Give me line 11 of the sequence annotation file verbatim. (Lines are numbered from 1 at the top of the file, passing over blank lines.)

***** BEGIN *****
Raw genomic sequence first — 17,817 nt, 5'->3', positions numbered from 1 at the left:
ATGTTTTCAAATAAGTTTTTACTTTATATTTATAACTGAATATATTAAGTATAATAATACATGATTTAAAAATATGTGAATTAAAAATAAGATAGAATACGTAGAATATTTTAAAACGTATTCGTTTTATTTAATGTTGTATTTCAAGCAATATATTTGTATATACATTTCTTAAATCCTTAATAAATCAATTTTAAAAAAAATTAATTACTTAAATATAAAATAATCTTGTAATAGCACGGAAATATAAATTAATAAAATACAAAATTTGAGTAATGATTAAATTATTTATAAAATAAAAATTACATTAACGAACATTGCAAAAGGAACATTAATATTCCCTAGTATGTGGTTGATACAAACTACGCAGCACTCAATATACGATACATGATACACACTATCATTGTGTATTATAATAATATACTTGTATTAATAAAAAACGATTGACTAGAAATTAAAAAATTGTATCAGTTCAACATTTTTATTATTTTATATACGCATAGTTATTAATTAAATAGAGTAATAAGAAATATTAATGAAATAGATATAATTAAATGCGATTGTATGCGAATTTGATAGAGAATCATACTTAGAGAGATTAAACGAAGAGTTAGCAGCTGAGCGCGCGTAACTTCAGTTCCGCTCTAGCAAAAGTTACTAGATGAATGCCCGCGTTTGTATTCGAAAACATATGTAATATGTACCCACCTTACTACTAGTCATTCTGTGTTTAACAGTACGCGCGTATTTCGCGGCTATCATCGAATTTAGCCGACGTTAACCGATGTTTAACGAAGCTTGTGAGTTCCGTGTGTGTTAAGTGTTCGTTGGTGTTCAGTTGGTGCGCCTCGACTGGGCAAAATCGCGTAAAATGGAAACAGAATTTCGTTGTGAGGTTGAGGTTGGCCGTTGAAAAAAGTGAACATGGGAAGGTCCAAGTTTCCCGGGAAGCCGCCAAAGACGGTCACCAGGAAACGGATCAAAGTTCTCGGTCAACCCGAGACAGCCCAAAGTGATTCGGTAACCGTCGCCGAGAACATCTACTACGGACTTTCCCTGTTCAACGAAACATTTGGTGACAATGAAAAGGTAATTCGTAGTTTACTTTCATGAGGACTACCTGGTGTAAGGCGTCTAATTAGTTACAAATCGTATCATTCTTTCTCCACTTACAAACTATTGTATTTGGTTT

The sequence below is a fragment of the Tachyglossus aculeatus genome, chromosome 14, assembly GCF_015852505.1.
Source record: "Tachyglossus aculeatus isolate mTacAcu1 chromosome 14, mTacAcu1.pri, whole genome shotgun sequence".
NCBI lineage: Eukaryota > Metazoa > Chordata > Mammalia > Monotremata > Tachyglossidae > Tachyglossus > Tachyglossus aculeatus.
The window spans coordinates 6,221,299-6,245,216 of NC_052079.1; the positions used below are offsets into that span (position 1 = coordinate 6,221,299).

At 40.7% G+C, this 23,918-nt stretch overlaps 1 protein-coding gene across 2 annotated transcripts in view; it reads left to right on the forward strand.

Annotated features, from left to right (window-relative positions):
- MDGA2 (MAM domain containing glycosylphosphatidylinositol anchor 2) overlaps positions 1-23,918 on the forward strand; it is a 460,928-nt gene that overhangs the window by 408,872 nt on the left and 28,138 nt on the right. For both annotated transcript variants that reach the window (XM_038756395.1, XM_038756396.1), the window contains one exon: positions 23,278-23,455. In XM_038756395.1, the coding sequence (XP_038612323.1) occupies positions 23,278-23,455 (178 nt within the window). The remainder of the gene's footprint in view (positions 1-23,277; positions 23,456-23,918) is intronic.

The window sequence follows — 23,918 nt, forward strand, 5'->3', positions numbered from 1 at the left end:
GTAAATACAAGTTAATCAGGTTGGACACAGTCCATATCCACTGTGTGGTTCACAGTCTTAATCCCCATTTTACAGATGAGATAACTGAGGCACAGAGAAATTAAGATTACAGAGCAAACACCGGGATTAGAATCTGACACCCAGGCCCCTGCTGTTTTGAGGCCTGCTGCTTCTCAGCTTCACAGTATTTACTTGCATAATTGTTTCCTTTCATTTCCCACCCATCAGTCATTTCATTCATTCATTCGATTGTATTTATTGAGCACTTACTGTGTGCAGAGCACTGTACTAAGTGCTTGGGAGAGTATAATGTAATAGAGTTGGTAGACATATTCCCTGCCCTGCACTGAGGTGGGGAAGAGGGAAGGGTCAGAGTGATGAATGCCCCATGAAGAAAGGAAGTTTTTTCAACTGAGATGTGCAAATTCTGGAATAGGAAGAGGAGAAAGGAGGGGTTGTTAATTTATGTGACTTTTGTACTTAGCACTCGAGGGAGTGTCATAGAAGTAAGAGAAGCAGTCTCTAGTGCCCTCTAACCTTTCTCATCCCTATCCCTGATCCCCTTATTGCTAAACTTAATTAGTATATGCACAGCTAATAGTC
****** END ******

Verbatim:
GTAAATACAAGTTAATCAGGTTGGACACAGTCCATATCCACTGTGTGGTTCACAGTCTTAATCCCCATTTTACAGATGAGATAACTGAGGCACAGAGAAATTAAGATTACAGAGCAAACACCGGGATTAGAATCTGACACCCAGGCCCCTGCTGTTTTGAGGCCTGCTGCTTCTCAGCTTCACAGTATTTACTTGCATAATTGTTTCCTTTCATTTCCCACCCATCAGTCATTTCATTCATTCATTCGATTGTATTTATTGAGCACTTACTGTGTGCAGAGCACTGTACTAAGTGCTTGGGAGAGTATAATGTAATAGAGTTGGTAGACATATTCCCTGCCCTGCACTGAGGTGGGGAAGAGGGAAGGGTCAGAGTGATGAATGCCCCATGAAGAAAGGAAGTTTTTTCAACTGAGATGTGCAAATTCTGGAATAGGAAGAGGAGAAAGGAGGGGTTGTTAATTTATGTGACTTTTGTACTTAGCACTCGAGGGAGTGTCATAGAAGTAAGAGAAGCAGTCTCTAGTGCCCTCTAACCTTTCTCATCCCTATCCCTGATCCCCTTATTGCTAAACTTAATTAGTATATGCACAGCTAATAGTC